Please note: A expanded version of this story appears in our book Haunted Marion, Ohio.
It’s around ten o’clock on a summer night, and Seth and I are walking through the cemetery trying to locate one particular grave. Seth is confident we’ll find it, even in the dark. Slowly, a vague white shape materializes ahead of us. “There she is,” Seth says. “Do you think her eyes will really glow?”
I first heard the story from Joe Howard, a local ghost hunter, during a talk he gave at the Marion Public Library in 2007. The story goes that the angel standing atop this particular Marion grave has glowing eyes.
Here’s the kicker: the eyes really do glow at night! Seth and I saw it for ourselves.
The story Joe told was actually a story he had heard from a local police officer. The story, as best as I can remember it, went something like this: officers who knew about the strange characteristics of the angel would prank unsuspecting rookies by driving up to the monument at night and finding an excuse to have to rookie approach the statue. When the unsuspecting rookie got within a few feet of the statue (which was now brightly illuminated by the patrol car headlights), the officer in the car would suddenly turn off the headlights, leaving the rookie to face a statue with glowing green eyes.
It’s a good story, and actually pretty funny, but I had my doubts about it. Police officers pranking rookies? Maybe. But a statue with glowing eyes? That’s a little tougher to believe. But then Joe said something that changed my mind.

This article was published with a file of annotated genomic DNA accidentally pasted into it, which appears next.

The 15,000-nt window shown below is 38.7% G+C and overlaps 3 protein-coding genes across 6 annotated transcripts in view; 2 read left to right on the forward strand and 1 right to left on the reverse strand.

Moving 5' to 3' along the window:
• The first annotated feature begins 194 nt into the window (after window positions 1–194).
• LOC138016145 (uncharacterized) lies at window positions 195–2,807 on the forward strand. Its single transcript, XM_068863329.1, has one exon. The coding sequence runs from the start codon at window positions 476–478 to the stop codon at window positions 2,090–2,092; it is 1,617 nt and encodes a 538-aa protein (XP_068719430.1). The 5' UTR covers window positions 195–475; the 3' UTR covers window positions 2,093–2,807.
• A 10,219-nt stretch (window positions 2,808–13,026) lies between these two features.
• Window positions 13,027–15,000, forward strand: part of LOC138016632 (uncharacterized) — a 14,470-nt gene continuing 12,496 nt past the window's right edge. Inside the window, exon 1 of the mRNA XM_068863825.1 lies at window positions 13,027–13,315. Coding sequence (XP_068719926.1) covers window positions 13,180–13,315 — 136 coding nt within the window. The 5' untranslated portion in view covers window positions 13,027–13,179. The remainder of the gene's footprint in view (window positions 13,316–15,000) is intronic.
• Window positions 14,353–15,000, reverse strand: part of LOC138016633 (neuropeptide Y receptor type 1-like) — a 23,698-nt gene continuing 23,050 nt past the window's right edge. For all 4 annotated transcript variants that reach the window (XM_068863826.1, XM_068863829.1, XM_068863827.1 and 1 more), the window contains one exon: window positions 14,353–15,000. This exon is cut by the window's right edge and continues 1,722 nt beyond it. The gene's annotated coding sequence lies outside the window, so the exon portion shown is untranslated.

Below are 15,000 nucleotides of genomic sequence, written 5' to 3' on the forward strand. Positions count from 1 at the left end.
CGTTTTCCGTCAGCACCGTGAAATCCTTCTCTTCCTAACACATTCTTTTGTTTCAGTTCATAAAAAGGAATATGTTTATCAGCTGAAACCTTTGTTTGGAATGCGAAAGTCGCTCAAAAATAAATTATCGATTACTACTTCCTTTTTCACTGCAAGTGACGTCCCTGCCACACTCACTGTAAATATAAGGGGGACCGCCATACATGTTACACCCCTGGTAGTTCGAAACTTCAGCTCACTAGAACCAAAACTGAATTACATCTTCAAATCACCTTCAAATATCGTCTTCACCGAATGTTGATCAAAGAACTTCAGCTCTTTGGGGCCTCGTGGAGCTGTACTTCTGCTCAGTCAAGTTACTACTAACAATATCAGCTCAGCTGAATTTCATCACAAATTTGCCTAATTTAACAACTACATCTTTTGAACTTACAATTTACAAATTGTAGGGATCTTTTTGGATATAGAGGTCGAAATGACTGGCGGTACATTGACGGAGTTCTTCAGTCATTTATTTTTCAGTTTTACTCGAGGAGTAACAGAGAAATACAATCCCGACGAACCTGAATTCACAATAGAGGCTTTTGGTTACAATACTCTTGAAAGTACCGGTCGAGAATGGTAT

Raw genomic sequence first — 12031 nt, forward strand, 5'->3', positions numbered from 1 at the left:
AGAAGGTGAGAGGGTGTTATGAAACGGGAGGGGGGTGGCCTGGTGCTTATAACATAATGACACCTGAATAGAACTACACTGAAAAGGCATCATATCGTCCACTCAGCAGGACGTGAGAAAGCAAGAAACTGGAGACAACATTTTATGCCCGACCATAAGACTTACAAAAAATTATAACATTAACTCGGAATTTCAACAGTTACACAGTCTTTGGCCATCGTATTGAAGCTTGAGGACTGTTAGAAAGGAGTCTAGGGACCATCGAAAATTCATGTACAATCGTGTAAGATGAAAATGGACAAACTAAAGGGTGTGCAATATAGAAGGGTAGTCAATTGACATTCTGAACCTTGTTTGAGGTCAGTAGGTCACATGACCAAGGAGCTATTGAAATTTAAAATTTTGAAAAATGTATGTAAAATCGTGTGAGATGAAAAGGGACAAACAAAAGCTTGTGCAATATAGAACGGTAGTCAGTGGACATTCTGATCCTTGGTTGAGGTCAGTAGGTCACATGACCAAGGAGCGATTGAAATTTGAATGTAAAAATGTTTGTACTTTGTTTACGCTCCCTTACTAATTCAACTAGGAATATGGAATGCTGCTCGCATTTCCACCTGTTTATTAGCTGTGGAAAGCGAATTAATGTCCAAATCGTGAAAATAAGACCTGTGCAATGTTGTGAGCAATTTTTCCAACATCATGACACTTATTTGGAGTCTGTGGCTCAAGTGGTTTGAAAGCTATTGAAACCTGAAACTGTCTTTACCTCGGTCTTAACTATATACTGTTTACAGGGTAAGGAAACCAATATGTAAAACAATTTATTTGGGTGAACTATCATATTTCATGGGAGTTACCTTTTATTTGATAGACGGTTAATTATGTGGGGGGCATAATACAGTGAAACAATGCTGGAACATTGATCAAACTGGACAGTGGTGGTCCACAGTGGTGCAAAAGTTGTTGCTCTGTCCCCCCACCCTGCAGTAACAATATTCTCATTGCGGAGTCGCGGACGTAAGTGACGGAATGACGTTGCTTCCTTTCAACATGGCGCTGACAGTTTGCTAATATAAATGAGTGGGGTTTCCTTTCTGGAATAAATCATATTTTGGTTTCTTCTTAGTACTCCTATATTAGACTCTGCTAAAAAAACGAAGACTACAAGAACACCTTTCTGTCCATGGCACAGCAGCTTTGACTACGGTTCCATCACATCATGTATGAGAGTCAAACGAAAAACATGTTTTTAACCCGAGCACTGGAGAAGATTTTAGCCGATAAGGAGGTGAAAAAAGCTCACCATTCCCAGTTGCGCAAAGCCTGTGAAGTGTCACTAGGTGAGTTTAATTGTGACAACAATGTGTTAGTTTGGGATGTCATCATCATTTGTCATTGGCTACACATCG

“Of course, the car headlights are what make the prank work,” he said. “Something – moss maybe – growing on the statue absorbs the light, and by the time the officer in the car shuts off the lights, the eyes are already glowing.”
When Seth and I get to the statue, the eyes aren’t glowing of course. But we’ve brought a huge flashlight. I shine the light on the face and tell Seth to shut his eyes so they’ll stay adjusted to the dark. “Okay,” I say,”open them!”
And the eyes are glowing! It’s a dull, greenish glow. And while we both know there’s a scientific explanation for what we’re witnessing, it’s still singularly unnerving.
“Okay, let’s get out of here,” I say, “before a cop sees the light flashing on and off over here in the cemetery after it’s closed and comes to investigate.” Of course, there’s a possibility that any cop who finds us at this particular grave with a huge flashlight might already have an idea of what we’re doing…
Update! In April of 2014, I received an interesting e-mail about the statue from former Marion resident Ron F., and I think it’s worth sharing.
After I graduated from Harding and before joining the Navy in 1985, I used to go with a friend of mine, Jerry (not his real name), to a pick-up game of tackle football that was held at the back of the Harding Memorial. If I remember correctly, it took place on Sunday nights at midnight. Surprisingly, a lot of Marionites would show up for this game, and we would play for a few hours into Monday morning.